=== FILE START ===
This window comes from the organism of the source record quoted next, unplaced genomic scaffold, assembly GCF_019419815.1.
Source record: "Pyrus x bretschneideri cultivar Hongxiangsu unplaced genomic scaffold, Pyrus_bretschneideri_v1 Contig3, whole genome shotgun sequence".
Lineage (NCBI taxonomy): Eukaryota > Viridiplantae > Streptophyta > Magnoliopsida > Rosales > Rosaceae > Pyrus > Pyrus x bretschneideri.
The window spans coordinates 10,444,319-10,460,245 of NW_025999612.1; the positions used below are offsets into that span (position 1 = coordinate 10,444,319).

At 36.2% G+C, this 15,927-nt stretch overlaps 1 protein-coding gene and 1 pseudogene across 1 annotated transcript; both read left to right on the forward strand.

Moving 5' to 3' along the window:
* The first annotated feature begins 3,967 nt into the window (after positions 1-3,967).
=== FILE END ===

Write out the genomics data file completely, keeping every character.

This window comes from the organism of the source record quoted next, unplaced genomic scaffold, assembly GCF_019419815.1.
Source record: "Pyrus x bretschneideri cultivar Hongxiangsu unplaced genomic scaffold, Pyrus_bretschneideri_v1 Contig3, whole genome shotgun sequence".
Lineage (NCBI taxonomy): Eukaryota > Viridiplantae > Streptophyta > Magnoliopsida > Rosales > Rosaceae > Pyrus > Pyrus x bretschneideri.
The window spans coordinates 10,444,319-10,460,245 of NW_025999612.1; the positions used below are offsets into that span (position 1 = coordinate 10,444,319).

At 36.2% G+C, this 15,927-nt stretch overlaps 1 protein-coding gene and 1 pseudogene across 1 annotated transcript; both read left to right on the forward strand.

Moving 5' to 3' along the window:
* The first annotated feature begins 3,967 nt into the window (after positions 1-3,967).